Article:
Although B’dour was born in Iraq, she grew up in Dearborn and Ann Arbour after her family immigrated to the United States when she was two years old. Additionally, she said Ammar was controlling, forbade her from going out with friends unless she brought the kids, and knew the passwords to all of her social media sites. The deputies tried to download evidence from her cell during the session, but B’dour opposed. She reluctantly admitted that she could have had some male admirers and that there were nude pictures on her phone that she did not want the police to see.
A search warrant was used to search B’dour’s phone, and data taken from the device revealed that one of her companions was Jacob Ficher. Further inquiries into Jacob revealed that it appeared that he had obtained Ammar’s murder weapon with her help. Police sources claim that on the day of the murder, she turned off the alarm system in her house, while Jacob’s flatmate said he and B’dour had planned the murder of Ammar.
Where are B’dour Al-Yasari and Jacob Ficher Now?
Jacob stated during his trial in November 2019 that Ammar “needed to be scared” for allegedly abusing B’dour physically, mentally, and sexually. He said, “I didn’t intend to hurt him, but I simply… My heartbeat was all I could hear, so I simply continued swinging. The US Army veteran confirmed that he used gloves and a mask to protect his face throughout the altercation, which turned violent when Ammar recognised him and began to attack him.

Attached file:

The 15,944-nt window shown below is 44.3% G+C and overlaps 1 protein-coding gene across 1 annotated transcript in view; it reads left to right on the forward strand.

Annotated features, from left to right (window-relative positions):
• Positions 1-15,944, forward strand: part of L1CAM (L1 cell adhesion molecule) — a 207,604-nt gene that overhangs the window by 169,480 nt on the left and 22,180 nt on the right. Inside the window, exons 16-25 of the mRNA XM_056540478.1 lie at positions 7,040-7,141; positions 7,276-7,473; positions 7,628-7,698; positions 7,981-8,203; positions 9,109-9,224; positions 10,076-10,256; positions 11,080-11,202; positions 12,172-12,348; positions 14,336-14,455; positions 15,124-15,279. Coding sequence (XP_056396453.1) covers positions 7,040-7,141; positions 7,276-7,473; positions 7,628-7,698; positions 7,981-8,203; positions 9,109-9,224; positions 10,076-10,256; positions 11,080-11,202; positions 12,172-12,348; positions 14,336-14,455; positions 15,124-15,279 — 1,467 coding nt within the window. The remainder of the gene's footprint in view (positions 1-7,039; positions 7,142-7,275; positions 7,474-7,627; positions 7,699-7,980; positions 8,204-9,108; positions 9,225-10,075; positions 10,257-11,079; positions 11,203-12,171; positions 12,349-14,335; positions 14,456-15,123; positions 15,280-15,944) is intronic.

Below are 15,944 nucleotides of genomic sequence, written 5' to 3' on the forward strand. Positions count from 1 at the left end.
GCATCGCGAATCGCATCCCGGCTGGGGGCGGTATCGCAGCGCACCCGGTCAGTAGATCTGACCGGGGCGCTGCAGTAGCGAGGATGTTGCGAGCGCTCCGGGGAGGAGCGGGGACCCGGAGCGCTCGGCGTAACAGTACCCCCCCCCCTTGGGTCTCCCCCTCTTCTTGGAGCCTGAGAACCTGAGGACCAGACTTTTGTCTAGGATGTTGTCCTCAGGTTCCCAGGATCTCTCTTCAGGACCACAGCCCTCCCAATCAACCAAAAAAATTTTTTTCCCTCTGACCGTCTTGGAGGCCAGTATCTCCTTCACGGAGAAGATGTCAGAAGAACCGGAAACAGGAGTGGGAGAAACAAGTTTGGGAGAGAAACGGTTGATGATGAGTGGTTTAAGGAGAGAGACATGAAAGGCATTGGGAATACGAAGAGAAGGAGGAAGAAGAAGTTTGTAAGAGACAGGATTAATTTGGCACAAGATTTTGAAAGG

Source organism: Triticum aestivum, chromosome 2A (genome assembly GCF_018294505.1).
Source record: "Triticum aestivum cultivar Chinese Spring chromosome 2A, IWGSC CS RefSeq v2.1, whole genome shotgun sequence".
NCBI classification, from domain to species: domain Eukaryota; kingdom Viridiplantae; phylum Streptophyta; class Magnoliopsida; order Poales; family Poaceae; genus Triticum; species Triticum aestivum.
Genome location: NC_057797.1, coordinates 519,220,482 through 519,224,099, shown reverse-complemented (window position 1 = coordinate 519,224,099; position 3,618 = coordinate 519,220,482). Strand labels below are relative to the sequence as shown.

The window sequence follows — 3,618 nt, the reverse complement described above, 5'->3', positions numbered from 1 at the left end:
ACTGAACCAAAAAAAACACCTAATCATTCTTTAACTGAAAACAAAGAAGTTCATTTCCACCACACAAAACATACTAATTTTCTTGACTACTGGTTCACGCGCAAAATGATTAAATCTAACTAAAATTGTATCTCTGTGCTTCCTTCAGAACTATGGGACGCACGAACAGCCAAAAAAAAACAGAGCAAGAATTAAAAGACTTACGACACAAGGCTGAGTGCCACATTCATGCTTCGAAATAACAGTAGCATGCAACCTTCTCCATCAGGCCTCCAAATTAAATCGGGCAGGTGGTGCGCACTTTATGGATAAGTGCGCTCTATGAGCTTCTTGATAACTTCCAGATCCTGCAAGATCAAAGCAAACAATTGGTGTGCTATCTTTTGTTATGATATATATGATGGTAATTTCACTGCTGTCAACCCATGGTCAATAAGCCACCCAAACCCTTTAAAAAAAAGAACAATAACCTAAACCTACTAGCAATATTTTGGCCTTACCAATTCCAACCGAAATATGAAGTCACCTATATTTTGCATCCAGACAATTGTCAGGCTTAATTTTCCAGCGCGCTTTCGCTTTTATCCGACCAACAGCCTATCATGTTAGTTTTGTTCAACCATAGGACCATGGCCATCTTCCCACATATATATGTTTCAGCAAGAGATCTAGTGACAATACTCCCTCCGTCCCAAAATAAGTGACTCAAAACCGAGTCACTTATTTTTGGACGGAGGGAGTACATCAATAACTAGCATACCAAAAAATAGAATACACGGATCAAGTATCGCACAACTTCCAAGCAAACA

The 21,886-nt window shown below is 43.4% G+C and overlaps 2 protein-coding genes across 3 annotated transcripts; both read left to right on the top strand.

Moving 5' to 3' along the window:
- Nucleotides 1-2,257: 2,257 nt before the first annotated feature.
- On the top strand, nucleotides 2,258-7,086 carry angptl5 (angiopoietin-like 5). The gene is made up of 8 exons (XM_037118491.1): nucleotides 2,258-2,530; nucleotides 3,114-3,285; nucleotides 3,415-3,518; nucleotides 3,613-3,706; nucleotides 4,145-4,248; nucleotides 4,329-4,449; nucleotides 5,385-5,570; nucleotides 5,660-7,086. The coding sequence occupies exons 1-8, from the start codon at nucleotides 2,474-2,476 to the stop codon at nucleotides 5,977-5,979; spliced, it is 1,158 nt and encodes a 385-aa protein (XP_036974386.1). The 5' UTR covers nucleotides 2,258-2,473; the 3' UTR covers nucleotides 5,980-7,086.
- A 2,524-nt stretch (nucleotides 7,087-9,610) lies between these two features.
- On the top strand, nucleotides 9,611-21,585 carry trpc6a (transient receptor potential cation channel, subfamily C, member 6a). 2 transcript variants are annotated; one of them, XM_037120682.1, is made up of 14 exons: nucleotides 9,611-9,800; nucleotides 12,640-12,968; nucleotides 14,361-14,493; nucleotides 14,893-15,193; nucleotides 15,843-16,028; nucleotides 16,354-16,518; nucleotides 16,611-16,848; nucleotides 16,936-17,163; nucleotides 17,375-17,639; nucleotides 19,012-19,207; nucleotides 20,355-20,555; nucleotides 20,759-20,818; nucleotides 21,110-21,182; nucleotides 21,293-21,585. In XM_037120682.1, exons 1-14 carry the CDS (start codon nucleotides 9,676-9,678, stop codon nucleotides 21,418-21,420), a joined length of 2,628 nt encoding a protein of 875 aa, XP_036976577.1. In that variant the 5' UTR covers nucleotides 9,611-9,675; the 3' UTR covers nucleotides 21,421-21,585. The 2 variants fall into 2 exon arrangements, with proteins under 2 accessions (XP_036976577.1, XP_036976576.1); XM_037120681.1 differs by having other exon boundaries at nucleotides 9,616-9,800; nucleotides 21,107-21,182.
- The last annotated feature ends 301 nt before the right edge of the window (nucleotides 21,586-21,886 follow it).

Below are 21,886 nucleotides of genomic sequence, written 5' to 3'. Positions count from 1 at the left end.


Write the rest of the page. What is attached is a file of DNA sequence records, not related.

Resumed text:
Jacob claimed that B’dour and he had been dating since August of 2018. According to testimony given in court, B’dour planned to divorce her husband so they could move together someplace along the West Coast. When the divorce didn’t happen, they instead planned to murder Ammar. The prosecution in B’dour’s trial in June 2022 contended that she had persuaded Jacob into killing her husband by making false accusations that he had mistreated her.
The court found her guilty of first-degree murder and conspiracy to conduct first-degree murder, while Jacob was found guilty of the crime and given a life sentence without the possibility of parole. B’dour was also given the mandatory life without parole sentence. The 31-year-old woman is incarcerated in the Women’s Huron Valley Correctional Facility, according to court documents. Jacob, age 31, is listed as a prisoner inmate in Michigan on the Bellamy Creek Correctional Facility in Ionia.